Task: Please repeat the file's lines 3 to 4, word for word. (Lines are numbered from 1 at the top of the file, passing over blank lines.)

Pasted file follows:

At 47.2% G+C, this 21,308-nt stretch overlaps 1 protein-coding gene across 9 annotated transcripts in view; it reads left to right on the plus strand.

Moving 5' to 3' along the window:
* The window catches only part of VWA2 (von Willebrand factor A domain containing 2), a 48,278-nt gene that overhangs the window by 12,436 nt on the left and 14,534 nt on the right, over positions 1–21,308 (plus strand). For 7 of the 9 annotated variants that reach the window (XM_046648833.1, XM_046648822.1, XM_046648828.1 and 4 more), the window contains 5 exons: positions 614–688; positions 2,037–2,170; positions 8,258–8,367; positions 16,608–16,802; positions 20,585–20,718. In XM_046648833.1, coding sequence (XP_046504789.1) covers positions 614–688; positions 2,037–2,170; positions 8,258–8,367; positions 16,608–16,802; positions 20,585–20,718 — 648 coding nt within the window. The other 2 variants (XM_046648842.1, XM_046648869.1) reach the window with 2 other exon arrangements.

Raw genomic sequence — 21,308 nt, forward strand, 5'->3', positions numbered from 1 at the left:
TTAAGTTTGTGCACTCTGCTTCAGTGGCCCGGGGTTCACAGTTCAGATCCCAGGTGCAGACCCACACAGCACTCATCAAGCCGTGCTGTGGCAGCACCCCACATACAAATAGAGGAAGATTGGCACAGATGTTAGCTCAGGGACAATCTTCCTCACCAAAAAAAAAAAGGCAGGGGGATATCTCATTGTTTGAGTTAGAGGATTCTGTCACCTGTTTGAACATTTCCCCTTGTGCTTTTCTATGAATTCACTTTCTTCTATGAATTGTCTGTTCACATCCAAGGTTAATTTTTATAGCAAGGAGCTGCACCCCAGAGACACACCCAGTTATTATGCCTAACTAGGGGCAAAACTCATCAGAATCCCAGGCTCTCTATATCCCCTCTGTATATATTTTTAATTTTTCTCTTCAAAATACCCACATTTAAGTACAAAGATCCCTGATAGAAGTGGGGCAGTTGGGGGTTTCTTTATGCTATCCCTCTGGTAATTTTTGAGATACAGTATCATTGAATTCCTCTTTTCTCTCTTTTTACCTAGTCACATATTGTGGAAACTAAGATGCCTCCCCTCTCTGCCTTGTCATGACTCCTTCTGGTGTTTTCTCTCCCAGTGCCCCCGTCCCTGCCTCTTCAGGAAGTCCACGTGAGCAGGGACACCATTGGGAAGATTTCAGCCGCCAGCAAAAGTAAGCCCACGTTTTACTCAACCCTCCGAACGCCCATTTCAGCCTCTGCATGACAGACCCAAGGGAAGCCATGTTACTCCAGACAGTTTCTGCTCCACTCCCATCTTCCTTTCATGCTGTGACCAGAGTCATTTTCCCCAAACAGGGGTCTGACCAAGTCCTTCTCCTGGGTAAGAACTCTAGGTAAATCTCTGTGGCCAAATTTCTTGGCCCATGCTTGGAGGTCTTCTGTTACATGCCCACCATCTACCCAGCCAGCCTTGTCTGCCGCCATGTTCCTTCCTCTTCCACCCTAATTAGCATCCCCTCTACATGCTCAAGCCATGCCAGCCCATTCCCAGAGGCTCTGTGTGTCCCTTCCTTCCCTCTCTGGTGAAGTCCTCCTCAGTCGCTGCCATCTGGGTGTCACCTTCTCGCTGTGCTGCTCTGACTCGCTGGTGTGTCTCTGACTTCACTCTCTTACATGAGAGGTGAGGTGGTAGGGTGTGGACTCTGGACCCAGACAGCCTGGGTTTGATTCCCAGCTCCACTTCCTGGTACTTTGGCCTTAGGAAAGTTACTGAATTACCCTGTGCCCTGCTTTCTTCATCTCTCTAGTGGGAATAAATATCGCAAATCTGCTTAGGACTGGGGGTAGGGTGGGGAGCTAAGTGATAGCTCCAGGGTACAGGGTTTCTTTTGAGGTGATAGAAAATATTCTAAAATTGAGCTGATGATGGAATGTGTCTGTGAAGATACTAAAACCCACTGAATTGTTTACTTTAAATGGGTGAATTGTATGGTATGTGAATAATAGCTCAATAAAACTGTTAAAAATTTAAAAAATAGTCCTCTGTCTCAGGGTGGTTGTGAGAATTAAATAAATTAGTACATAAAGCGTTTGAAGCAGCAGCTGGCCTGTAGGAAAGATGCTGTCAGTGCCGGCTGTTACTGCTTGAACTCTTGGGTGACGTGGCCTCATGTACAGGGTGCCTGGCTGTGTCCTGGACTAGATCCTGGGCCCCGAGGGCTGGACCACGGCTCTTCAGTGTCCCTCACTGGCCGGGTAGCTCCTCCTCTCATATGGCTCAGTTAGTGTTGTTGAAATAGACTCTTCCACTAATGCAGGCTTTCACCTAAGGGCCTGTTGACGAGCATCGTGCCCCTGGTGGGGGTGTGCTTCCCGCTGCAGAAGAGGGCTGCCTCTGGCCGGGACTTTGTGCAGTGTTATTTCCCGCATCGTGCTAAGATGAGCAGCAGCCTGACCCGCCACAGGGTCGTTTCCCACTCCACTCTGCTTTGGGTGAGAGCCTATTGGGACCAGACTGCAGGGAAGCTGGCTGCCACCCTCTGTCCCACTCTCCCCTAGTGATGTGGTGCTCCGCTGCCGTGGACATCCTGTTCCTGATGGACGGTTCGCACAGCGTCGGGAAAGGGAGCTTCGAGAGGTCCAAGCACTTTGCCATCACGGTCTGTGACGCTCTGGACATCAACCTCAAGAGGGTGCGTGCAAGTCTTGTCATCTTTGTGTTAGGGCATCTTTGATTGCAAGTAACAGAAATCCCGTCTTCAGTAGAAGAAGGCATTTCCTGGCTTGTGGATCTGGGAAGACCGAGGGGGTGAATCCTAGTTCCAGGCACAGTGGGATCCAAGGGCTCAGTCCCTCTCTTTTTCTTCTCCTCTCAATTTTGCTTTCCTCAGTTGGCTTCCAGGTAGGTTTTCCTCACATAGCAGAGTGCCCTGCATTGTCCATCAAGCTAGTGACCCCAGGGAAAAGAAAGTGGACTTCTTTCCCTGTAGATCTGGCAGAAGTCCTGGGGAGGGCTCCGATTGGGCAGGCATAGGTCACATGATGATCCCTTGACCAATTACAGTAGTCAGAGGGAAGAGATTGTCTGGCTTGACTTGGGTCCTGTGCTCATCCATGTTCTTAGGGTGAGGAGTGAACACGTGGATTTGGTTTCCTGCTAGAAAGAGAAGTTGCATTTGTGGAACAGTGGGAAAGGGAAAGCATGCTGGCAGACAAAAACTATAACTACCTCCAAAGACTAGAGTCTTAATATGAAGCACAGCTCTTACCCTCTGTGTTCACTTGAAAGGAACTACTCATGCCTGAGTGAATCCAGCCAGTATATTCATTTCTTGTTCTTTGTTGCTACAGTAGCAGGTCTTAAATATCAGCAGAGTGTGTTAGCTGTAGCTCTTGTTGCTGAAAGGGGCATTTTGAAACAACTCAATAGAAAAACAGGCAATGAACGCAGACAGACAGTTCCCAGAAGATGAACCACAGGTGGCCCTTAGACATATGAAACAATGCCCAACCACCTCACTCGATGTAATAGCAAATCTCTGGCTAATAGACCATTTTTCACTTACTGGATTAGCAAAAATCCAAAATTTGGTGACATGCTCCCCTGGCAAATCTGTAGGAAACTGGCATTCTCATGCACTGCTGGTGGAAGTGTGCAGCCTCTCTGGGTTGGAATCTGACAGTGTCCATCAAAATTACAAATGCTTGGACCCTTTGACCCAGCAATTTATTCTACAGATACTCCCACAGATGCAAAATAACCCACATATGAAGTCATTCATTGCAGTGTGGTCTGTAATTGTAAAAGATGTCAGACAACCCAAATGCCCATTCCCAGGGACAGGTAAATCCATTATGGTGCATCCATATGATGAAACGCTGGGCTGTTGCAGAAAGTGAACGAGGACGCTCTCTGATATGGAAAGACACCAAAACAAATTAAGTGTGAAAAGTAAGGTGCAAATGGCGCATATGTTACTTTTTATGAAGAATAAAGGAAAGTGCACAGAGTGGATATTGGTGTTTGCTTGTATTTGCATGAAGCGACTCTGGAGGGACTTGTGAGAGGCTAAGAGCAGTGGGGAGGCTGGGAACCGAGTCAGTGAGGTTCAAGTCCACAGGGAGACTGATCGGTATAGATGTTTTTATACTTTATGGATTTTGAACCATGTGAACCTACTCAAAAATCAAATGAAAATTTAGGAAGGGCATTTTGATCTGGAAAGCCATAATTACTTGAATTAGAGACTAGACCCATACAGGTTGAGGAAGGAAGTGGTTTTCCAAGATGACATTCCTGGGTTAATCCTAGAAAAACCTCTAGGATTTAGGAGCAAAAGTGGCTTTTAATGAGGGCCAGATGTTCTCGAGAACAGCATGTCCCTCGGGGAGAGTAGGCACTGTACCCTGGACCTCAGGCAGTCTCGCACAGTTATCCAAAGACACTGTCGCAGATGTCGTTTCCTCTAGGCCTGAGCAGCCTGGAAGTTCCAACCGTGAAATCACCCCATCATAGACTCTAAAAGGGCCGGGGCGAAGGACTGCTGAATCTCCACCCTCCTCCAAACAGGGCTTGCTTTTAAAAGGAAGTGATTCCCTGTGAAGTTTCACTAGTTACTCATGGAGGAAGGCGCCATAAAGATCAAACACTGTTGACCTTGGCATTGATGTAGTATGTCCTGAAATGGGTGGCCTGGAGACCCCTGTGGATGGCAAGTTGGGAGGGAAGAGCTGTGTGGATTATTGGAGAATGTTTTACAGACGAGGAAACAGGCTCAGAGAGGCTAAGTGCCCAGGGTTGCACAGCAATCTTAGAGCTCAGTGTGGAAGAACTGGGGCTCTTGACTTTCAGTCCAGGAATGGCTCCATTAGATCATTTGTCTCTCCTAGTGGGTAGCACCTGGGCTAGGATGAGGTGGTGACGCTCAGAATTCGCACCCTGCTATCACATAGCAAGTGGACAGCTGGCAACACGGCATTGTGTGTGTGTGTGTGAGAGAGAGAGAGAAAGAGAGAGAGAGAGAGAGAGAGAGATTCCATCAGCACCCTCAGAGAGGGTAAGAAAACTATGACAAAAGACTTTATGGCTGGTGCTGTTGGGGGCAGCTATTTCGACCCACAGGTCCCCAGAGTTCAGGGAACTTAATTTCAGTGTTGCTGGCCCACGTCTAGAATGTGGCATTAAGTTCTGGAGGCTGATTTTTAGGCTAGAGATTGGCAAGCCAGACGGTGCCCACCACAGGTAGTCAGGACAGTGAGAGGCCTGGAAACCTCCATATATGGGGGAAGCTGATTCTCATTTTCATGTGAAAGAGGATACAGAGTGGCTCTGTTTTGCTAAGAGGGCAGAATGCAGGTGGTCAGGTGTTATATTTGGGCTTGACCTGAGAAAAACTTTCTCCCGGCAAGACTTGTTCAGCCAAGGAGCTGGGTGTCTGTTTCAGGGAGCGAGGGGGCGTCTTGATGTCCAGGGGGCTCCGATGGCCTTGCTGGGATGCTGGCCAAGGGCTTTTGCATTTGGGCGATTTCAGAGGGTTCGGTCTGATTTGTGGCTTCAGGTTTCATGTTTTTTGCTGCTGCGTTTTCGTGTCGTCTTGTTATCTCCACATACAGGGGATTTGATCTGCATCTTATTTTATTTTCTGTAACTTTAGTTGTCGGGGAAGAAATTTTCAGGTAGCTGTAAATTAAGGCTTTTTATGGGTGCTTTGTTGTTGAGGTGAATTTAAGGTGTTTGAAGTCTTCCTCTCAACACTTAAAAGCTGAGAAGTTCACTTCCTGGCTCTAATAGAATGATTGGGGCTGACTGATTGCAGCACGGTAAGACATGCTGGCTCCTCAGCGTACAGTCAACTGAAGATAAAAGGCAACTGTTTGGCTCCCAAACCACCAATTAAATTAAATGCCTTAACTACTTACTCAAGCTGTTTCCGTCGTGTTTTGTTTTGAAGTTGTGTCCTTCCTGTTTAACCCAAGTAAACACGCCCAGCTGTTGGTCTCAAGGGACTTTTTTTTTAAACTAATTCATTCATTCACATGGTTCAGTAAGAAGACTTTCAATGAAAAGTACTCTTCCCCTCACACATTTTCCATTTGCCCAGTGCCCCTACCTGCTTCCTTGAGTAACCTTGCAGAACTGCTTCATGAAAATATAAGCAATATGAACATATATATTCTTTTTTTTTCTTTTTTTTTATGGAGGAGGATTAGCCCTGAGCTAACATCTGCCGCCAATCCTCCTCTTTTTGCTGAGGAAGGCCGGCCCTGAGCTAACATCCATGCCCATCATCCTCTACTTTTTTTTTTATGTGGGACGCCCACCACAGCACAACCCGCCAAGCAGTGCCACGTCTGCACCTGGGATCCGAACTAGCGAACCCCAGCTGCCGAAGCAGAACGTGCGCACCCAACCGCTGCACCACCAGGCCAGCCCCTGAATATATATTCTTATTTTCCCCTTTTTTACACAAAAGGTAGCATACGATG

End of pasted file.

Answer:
* The window catches only part of VWA2 (von Willebrand factor A domain containing 2), a 48,278-nt gene that overhangs the window by 12,436 nt on the left and 14,534 nt on the right, over positions 1–21,308 (plus strand). For 7 of the 9 annotated variants that reach the window (XM_046648833.1, XM_046648822.1, XM_046648828.1 and 4 more), the window contains 5 exons: positions 614–688; positions 2,037–2,170; positions 8,258–8,367; positions 16,608–16,802; positions 20,585–20,718. In XM_046648833.1, coding sequence (XP_046504789.1) covers positions 614–688; positions 2,037–2,170; positions 8,258–8,367; positions 16,608–16,802; positions 20,585–20,718 — 648 coding nt within the window. The other 2 variants (XM_046648842.1, XM_046648869.1) reach the window with 2 other exon arrangements.

Raw genomic sequence — 21,308 nt, forward strand, 5'->3', positions numbered from 1 at the left: